“We are committed not just to deepening our knowledge, but to sharing that knowledge with our partners and colleagues, and to helping solve the complex challenges we face in our communities,” said Dr. Paul J. Mazerolle, president and vice-chancellor of UNB. “This partnership recognizes the expertise and innovative solutions found here at UNB, and the specialists of tomorrow that we support. Congratulations to Dr. Cook and the CNER team, and welcome to our new partner, CNL.”
As part of the agreement, CNL and UNB have identified ‘specialty areas’ that makes use of both organizations’ industry expertise and other resources, including reactor chemistry specifications, purification system optimization, emerging plants issues, and research and development work. In addition to these focus areas, CNL and UNB will also investigate other opportunities where their complementary capabilities could be used to service nuclear power plants and develop and execute business plans to pursue these commercial opportunities.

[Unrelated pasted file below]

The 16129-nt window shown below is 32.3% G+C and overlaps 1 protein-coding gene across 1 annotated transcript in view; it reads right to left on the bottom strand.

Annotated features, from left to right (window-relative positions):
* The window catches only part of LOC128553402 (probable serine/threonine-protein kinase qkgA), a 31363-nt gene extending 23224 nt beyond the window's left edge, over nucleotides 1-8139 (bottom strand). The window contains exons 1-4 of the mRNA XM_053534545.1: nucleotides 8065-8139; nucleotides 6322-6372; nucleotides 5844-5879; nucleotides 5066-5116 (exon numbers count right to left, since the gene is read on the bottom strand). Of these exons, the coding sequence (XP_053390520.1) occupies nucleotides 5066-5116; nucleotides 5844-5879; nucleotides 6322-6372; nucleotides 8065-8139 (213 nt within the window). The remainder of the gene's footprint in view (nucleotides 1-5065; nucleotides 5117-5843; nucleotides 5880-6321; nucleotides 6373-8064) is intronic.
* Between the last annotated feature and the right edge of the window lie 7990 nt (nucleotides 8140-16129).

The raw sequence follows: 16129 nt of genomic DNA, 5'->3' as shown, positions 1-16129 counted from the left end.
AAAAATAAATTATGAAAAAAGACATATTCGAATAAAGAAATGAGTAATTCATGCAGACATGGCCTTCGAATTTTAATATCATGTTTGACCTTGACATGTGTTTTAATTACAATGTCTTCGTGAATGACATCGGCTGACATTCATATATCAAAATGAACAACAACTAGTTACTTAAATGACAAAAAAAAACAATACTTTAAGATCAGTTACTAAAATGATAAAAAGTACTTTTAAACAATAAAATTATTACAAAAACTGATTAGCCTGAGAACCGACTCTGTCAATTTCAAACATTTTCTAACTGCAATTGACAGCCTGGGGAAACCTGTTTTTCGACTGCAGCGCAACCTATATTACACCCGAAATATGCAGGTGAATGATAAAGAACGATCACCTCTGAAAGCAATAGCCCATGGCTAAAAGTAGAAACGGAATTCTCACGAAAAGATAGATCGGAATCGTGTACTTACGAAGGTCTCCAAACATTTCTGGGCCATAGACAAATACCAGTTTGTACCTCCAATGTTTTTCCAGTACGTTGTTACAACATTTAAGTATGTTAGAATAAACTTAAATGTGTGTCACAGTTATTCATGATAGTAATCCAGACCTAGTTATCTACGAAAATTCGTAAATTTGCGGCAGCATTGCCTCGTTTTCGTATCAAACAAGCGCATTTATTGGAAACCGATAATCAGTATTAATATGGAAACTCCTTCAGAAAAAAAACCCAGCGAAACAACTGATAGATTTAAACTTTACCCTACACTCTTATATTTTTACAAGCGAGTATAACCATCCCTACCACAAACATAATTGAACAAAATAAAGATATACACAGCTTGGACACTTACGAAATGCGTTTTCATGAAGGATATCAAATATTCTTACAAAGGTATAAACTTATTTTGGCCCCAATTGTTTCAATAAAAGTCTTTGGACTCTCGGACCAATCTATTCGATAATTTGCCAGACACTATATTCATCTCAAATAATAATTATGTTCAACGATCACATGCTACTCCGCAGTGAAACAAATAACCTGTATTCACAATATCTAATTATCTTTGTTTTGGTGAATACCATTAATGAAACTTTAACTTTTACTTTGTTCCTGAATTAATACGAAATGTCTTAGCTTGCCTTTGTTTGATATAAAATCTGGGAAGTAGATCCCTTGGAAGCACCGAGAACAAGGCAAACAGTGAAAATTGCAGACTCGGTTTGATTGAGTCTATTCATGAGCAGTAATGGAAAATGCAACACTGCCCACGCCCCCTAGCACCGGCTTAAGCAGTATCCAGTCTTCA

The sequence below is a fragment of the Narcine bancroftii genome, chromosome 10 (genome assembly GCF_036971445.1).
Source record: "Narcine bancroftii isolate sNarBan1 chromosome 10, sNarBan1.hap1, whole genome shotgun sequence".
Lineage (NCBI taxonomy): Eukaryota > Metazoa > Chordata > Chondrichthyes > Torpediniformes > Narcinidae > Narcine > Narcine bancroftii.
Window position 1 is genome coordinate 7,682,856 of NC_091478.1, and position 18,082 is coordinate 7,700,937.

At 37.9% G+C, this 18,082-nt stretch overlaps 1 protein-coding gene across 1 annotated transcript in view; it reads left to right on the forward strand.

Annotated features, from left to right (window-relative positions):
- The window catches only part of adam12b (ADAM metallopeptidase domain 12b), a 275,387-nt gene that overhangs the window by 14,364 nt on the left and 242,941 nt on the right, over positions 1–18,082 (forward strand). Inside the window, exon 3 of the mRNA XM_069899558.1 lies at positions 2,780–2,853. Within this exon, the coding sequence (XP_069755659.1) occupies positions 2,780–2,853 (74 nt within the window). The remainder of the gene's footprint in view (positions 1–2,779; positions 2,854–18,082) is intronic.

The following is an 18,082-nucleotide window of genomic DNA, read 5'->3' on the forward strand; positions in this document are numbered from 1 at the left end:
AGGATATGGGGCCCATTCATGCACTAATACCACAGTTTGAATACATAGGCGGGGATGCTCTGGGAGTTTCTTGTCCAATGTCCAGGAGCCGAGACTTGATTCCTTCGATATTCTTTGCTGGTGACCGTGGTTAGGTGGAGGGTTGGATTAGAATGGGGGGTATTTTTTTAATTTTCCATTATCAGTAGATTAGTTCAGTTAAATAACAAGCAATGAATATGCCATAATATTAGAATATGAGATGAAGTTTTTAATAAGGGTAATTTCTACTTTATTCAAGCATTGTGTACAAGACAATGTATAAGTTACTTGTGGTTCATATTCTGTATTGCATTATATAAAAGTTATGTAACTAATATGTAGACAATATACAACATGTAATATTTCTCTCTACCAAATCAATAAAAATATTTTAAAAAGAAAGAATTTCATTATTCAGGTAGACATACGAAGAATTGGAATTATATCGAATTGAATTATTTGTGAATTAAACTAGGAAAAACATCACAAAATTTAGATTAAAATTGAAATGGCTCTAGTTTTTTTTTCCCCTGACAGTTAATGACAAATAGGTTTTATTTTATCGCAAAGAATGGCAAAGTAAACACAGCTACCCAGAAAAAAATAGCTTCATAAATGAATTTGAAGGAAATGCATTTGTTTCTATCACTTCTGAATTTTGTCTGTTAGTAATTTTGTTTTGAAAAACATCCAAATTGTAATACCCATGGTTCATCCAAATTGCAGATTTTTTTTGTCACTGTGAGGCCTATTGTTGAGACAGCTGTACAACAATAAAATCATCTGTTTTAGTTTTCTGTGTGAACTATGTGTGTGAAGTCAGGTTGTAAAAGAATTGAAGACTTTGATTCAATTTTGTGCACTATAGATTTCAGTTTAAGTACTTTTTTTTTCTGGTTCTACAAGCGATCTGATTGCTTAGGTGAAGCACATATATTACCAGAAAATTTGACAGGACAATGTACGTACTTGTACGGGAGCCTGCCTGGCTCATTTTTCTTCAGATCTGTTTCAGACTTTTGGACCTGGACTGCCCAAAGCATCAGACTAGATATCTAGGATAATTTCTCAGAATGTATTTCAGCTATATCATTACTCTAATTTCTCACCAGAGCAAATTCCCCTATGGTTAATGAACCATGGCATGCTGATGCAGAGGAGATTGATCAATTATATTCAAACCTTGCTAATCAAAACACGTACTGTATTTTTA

As Canada’s national nuclear laboratory, CNL manages and operates a licensed nuclear campus and some of the most unique nuclear research facilities in the world on behalf of Atomic Energy of Canada Limited (AECL), many of which can be leveraged in support of this agreement. CNL is also home to some of the world’s leading experts in a wide range of scientific and technical focus areas. In turn, CNL will benefit from the multi-disciplinary work that is delivered by UNB’s CNER, a diverse, multidisciplinary research institute that is home state-of-the-art testing facilities, including high-pressure, high-temperature test loops that can simulate a variety of nuclear process systems.
“Reactor sustainability is one of CNL’s core programs that helps to ensure the safe and continued operation of nuclear reactors across Canada and around the world,” commented Dr. Jeff Griffin, CNL’s Vice-President of Science and Technology. “In certain key areas, we recognize that working with a like-minded partner can expand the capabilities that we offer and provide better service to our customers. That is certainly the case with the University of New Brunswick, and we look forward to working with them to establish and grow this new business venture.”